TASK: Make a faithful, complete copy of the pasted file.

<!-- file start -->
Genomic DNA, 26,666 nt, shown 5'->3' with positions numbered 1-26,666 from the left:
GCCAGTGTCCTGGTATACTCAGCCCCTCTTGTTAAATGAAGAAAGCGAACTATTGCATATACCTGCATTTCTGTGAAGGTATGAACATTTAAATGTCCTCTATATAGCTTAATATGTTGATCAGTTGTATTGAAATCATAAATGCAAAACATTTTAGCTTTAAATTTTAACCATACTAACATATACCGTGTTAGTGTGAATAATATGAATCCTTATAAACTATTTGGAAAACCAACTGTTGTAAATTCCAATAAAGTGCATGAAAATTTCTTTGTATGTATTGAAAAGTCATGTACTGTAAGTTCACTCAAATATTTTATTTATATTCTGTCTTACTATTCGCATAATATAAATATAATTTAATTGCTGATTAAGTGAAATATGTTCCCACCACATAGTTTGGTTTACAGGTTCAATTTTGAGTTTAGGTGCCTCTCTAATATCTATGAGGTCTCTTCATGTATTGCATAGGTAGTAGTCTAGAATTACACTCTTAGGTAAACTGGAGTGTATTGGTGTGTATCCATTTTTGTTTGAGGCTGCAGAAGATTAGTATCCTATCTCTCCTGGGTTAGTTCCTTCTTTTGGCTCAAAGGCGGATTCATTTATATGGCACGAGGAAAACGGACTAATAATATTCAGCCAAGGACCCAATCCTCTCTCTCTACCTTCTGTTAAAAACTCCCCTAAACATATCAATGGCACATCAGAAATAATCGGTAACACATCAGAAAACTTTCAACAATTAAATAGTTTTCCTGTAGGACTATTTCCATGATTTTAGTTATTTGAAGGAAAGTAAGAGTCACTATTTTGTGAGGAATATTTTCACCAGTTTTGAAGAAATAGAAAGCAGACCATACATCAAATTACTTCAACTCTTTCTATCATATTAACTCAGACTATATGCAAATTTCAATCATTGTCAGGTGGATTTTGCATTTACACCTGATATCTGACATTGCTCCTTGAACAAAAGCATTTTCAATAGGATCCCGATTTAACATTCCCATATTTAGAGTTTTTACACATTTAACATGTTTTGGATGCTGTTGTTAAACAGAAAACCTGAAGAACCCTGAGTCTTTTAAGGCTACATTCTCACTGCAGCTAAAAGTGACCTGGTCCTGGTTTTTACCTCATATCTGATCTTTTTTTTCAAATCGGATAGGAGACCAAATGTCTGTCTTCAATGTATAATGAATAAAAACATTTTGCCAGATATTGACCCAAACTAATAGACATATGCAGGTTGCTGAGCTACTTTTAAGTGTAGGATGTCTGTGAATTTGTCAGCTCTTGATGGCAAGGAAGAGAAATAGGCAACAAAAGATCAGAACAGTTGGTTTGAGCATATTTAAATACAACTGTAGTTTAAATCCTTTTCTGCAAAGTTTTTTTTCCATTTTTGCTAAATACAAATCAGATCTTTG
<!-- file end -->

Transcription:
Genomic DNA, 26,666 nt, shown 5'->3' with positions numbered 1-26,666 from the left:
GCCAGTGTCCTGGTATACTCAGCCCCTCTTGTTAAATGAAGAAAGCGAACTATTGCATATACCTGCATTTCTGTGAAGGTATGAACATTTAAATGTCCTCTATATAGCTTAATATGTTGATCAGTTGTATTGAAATCATAAATGCAAAACATTTTAGCTTTAAATTTTAACCATACTAACATATACCGTGTTAGTGTGAATAATATGAATCCTTATAAACTATTTGGAAAACCAACTGTTGTAAATTCCAATAAAGTGCATGAAAATTTCTTTGTATGTATTGAAAAGTCATGTACTGTAAGTTCACTCAAATATTTTATTTATATTCTGTCTTACTATTCGCATAATATAAATATAATTTAATTGCTGATTAAGTGAAATATGTTCCCACCACATAGTTTGGTTTACAGGTTCAATTTTGAGTTTAGGTGCCTCTCTAATATCTATGAGGTCTCTTCATGTATTGCATAGGTAGTAGTCTAGAATTACACTCTTAGGTAAACTGGAGTGTATTGGTGTGTATCCATTTTTGTTTGAGGCTGCAGAAGATTAGTATCCTATCTCTCCTGGGTTAGTTCCTTCTTTTGGCTCAAAGGCGGATTCATTTATATGGCACGAGGAAAACGGACTAATAATATTCAGCCAAGGACCCAATCCTCTCTCTCTACCTTCTGTTAAAAACTCCCCTAAACATATCAATGGCACATCAGAAATAATCGGTAACACATCAGAAAACTTTCAACAATTAAATAGTTTTCCTGTAGGACTATTTCCATGATTTTAGTTATTTGAAGGAAAGTAAGAGTCACTATTTTGTGAGGAATATTTTCACCAGTTTTGAAGAAATAGAAAGCAGACCATACATCAAATTACTTCAACTCTTTCTATCATATTAACTCAGACTATATGCAAATTTCAATCATTGTCAGGTGGATTTTGCATTTACACCTGATATCTGACATTGCTCCTTGAACAAAAGCATTTTCAATAGGATCCCGATTTAACATTCCCATATTTAGAGTTTTTACACATTTAACATGTTTTGGATGCTGTTGTTAAACAGAAAACCTGAAGAACCCTGAGTCTTTTAAGGCTACATTCTCACTGCAGCTAAAAGTGACCTGGTCCTGGTTTTTACCTCATATCTGATCTTTTTTTTCAAATCGGATAGGAGACCAAATGTCTGTCTTCAATGTATAATGAATAAAAACATTTTGCCAGATATTGACCCAAACTAATAGACATATGCAGGTTGCTGAGCTACTTTTAAGTGTAGGATGTCTGTGAATTTGTCAGCTCTTGATGGCAAGGAAGAGAAATAGGCAACAAAAGATCAGAACAGTTGGTTTGAGCATATTTAAATACAACTGTAGTTTAAATCCTTTTCTGCAAAGTTTTTTTTCCATTTTTGCTAAATACAAATCAGATCTTTG